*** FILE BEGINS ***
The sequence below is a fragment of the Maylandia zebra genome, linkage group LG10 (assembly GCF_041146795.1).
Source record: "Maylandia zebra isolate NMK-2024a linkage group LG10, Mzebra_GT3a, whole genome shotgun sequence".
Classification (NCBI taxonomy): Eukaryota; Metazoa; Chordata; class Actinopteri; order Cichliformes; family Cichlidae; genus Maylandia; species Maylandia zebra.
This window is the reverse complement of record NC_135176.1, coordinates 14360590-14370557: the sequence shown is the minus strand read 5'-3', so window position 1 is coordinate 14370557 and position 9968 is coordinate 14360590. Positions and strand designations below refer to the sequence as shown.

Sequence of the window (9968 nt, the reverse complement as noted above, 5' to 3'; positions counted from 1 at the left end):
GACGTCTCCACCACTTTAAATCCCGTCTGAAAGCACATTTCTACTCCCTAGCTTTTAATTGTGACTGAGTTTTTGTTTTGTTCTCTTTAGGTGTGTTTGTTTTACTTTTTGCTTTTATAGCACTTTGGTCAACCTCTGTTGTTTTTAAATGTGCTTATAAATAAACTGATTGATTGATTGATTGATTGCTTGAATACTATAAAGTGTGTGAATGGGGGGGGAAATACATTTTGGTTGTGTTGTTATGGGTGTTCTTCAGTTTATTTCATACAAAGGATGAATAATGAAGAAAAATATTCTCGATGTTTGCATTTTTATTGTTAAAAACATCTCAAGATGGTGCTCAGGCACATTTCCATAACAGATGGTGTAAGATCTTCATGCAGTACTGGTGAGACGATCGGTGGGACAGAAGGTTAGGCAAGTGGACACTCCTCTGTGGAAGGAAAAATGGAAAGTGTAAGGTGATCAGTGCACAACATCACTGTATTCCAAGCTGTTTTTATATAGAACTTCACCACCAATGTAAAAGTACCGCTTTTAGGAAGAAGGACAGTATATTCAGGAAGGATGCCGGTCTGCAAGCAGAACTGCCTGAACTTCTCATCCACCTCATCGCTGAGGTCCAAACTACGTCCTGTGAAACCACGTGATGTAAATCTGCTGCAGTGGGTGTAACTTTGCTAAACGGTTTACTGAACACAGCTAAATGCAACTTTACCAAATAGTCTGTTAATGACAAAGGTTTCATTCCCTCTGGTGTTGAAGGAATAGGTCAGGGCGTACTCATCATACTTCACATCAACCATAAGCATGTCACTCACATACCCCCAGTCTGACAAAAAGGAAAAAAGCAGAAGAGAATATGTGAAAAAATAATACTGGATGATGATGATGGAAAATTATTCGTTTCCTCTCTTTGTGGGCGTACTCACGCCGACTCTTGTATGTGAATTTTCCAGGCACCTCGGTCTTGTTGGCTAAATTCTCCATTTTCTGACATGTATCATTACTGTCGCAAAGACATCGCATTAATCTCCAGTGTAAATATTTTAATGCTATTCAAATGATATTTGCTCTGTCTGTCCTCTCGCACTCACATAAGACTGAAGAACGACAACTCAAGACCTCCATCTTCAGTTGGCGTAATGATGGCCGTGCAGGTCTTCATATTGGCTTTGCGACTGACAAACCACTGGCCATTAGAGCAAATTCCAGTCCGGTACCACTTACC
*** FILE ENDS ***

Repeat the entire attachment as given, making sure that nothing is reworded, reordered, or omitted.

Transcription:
The sequence below is a fragment of the Maylandia zebra genome, linkage group LG10 (assembly GCF_041146795.1).
Source record: "Maylandia zebra isolate NMK-2024a linkage group LG10, Mzebra_GT3a, whole genome shotgun sequence".
Classification (NCBI taxonomy): Eukaryota; Metazoa; Chordata; class Actinopteri; order Cichliformes; family Cichlidae; genus Maylandia; species Maylandia zebra.
This window is the reverse complement of record NC_135176.1, coordinates 14360590-14370557: the sequence shown is the minus strand read 5'-3', so window position 1 is coordinate 14370557 and position 9968 is coordinate 14360590. Positions and strand designations below refer to the sequence as shown.

Sequence of the window (9968 nt, the reverse complement as noted above, 5' to 3'; positions counted from 1 at the left end):
GACGTCTCCACCACTTTAAATCCCGTCTGAAAGCACATTTCTACTCCCTAGCTTTTAATTGTGACTGAGTTTTTGTTTTGTTCTCTTTAGGTGTGTTTGTTTTACTTTTTGCTTTTATAGCACTTTGGTCAACCTCTGTTGTTTTTAAATGTGCTTATAAATAAACTGATTGATTGATTGATTGATTGCTTGAATACTATAAAGTGTGTGAATGGGGGGGGAAATACATTTTGGTTGTGTTGTTATGGGTGTTCTTCAGTTTATTTCATACAAAGGATGAATAATGAAGAAAAATATTCTCGATGTTTGCATTTTTATTGTTAAAAACATCTCAAGATGGTGCTCAGGCACATTTCCATAACAGATGGTGTAAGATCTTCATGCAGTACTGGTGAGACGATCGGTGGGACAGAAGGTTAGGCAAGTGGACACTCCTCTGTGGAAGGAAAAATGGAAAGTGTAAGGTGATCAGTGCACAACATCACTGTATTCCAAGCTGTTTTTATATAGAACTTCACCACCAATGTAAAAGTACCGCTTTTAGGAAGAAGGACAGTATATTCAGGAAGGATGCCGGTCTGCAAGCAGAACTGCCTGAACTTCTCATCCACCTCATCGCTGAGGTCCAAACTACGTCCTGTGAAACCACGTGATGTAAATCTGCTGCAGTGGGTGTAACTTTGCTAAACGGTTTACTGAACACAGCTAAATGCAACTTTACCAAATAGTCTGTTAATGACAAAGGTTTCATTCCCTCTGGTGTTGAAGGAATAGGTCAGGGCGTACTCATCATACTTCACATCAACCATAAGCATGTCACTCACATACCCCCAGTCTGACAAAAAGGAAAAAAGCAGAAGAGAATATGTGAAAAAATAATACTGGATGATGATGATGGAAAATTATTCGTTTCCTCTCTTTGTGGGCGTACTCACGCCGACTCTTGTATGTGAATTTTCCAGGCACCTCGGTCTTGTTGGCTAAATTCTCCATTTTCTGACATGTATCATTACTGTCGCAAAGACATCGCATTAATCTCCAGTGTAAATATTTTAATGCTATTCAAATGATATTTGCTCTGTCTGTCCTCTCGCACTCACATAAGACTGAAGAACGACAACTCAAGACCTCCATCTTCAGTTGGCGTAATGATGGCCGTGCAGGTCTTCATATTGGCTTTGCGACTGACAAACCACTGGCCATTAGAGCAAATTCCAGTCCGGTACCACTTACC